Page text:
The time I take to work, I want to make as effective as possible. I therefore avoid surfing the web or writing messages on my smartphone at the same time. Instead, I try to jump right into the work process and generate a flow that carries me quite a bit through my tasks. But I have many different projects going on at the same time, and I've often found myself unable to choose one to keep working on, despite having so many projects. It was a bit like the forest you can't see for the trees. I started by creating a project list, hoping that by just scrolling through my list I would be able to decide on one more easily. Not a chance! This is the point where frustration sets in quickly:
When you want to use your time as effectively as possible, but you fail to choose the right path, the standstill feels twice as brutal.
For sure: there are always projects you feel a bit more like doing than others. On weekends, for example, I'd rather work on my drone or work outside on my vegetable garden instead of coding a web app, which is what I've been doing all week. Still, I had a hard time choosing a task or project to work on at all, and instead of just getting started, I often found myself thinking too long about what to do.
Ok, ok stop! This has to end: the time I spend brooding is irretrievably lost. Surely it would be much better to put it into some project instead of just letting it fly away, building up more and more frustration. Not letting this time pass by and getting ahead in my projects became my most important project from then on.
Here are my top 3 productivity rules:
I give every unloved task at least 5 minutes. So I deal with the task for at least 5 minutes and then have the choice to either keep working on it or put it aside again. Most of the time after 5 minutes I have worked myself in so much that it is easy for me to just continue.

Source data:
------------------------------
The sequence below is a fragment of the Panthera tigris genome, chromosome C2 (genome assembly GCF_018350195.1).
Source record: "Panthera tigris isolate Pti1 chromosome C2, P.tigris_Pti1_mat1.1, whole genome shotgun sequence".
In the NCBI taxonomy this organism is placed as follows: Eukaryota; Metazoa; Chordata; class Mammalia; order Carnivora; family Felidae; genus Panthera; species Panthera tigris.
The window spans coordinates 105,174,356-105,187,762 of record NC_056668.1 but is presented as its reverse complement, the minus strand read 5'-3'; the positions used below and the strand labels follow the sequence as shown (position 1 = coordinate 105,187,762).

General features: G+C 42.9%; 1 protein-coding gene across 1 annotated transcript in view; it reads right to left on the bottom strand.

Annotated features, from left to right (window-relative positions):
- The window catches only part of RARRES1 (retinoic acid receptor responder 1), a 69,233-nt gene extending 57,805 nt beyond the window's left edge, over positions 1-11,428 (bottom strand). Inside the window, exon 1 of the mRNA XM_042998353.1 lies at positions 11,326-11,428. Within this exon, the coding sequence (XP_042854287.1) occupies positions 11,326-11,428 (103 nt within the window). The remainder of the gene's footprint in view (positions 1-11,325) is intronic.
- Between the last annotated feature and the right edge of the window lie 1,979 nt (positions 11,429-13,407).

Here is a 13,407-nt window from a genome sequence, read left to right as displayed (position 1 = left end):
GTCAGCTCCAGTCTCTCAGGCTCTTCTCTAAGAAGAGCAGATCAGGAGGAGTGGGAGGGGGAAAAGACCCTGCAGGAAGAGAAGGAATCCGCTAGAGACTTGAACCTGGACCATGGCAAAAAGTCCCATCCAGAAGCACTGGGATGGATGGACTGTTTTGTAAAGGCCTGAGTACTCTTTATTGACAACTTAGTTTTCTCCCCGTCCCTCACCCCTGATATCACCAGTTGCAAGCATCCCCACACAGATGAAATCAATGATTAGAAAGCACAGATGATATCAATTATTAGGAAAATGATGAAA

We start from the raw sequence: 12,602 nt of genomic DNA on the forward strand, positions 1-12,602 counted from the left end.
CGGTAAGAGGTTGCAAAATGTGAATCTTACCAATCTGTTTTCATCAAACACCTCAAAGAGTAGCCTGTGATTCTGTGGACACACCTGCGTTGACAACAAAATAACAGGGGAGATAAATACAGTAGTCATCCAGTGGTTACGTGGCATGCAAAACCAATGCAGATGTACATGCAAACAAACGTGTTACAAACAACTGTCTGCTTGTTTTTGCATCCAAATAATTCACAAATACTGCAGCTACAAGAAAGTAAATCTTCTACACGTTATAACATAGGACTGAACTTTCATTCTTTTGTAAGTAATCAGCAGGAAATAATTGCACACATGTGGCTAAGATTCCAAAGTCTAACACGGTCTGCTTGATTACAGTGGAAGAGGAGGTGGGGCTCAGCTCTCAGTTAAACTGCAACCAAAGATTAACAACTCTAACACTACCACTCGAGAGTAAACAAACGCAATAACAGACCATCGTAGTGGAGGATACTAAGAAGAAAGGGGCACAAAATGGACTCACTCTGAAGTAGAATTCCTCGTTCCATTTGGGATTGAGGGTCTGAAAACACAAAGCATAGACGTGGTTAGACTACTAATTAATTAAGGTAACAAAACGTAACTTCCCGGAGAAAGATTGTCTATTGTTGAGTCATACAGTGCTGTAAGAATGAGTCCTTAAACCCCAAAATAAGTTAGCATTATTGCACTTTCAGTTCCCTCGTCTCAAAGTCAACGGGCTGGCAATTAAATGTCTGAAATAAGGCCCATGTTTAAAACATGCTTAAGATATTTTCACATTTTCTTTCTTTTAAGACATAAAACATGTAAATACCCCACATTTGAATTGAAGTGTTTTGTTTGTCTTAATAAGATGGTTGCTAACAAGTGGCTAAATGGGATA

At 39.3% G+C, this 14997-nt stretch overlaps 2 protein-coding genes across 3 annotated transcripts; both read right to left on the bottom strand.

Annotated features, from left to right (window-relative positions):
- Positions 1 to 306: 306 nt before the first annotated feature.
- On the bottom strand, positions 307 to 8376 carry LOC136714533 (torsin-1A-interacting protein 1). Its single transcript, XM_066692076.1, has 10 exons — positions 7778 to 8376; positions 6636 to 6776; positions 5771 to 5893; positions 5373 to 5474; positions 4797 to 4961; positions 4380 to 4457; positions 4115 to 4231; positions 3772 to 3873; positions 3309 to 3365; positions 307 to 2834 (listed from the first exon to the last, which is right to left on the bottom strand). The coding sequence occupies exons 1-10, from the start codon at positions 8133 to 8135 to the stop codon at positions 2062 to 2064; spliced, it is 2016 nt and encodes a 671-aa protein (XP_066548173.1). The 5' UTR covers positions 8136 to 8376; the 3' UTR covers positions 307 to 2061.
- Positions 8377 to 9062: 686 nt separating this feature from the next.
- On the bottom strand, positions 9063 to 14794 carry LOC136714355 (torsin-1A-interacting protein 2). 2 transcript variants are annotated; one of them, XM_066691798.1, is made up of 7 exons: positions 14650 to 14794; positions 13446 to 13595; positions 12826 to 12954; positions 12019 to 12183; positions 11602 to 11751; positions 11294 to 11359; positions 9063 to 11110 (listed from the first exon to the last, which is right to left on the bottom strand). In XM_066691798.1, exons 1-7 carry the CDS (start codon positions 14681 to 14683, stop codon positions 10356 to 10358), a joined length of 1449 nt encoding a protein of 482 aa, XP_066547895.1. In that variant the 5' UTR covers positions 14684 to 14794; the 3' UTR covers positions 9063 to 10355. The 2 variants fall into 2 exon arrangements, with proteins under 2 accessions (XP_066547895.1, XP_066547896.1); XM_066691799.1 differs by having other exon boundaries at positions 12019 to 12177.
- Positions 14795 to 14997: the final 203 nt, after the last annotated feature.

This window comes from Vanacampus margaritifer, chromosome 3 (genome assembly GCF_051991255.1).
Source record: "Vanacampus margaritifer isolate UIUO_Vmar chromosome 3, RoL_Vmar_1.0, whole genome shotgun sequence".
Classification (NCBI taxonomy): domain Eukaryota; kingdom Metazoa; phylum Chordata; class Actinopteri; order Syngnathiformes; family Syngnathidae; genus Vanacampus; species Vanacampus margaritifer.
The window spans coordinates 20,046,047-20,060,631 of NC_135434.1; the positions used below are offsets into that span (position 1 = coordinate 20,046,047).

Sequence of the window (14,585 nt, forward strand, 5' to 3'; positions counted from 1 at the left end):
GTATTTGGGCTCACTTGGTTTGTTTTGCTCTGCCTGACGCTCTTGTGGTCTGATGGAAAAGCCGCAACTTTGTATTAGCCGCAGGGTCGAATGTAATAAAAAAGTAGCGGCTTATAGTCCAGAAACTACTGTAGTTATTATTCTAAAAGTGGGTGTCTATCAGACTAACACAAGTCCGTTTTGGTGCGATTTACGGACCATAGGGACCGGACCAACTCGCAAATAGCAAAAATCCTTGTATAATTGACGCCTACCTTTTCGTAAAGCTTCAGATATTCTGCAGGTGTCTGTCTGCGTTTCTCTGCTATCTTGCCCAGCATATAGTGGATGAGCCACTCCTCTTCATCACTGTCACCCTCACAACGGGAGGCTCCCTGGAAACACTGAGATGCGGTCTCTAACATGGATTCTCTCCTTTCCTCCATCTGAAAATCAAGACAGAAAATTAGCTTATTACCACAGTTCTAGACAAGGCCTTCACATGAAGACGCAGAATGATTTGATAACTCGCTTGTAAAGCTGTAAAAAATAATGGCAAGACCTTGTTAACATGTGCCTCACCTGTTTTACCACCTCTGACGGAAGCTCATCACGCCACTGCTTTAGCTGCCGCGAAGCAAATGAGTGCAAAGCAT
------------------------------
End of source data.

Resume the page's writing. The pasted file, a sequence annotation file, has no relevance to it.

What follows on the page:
Done is better than perfect
My inner perfectionism often gets in the way: I regularly catch myself thinking too long about something instead of just doing it. Whether it is a text I'm writing, where I then think about every single sentence or even every single word. Or my handicraft projects, where I am driven by the inner demand to find the best possible solution right away. It's better to start simple and then tweak things later in a next step instead of trying to get the best shot right away with the first attempt. In fact, I have found that I make much faster progress when I divide improvements into further steps.
Onboarding: be sure to write down your next steps!
For many of my projects, the 5 minute rule isn't always enough. Especially for projects that have been laying around for a while, there's just enough time to understand what I did last. I find myself painstakingly reconstructing the last problem only to end up with a "Oh yeah, that's what I was thinking". The 5 minutes are then often already gone.
This is why I have created a "Next-Step" list in all my projects. Whenever I finish a project for the day, I make a note on this list of at least one very specific task that I need to continue working on. And "concrete" here really means "very concrete"!
An example: I'm in the process of developing a landing gear for my drone project. So it is obvious to note the following on the list of next steps: "Develop landing gear".
Sounds good, but it's not, because it makes it harder for me to get back into the project at a later date. Sure: currently I know exactly what is meant by this and I certainly already have one or two ideas in my head how I could build the landing gear. But a few days later these ideas will be gone for sure.
So the following entry is better:
"Drill a hole for the thread of the landing gear (diameter 4mm) at the bottom"
With this task I can start immediately without thinking the next time I go back to the project. So I can open my CAD program right away and place the hole.
By having concrete tasks, it's easy for me to get back into my projects, and once I've started a project and gotten something done in it, a flow sets in pretty quickly that carries me from task to task. If not, then that is also good: I have at least completed this one concrete task and I can immediately formulate a next one.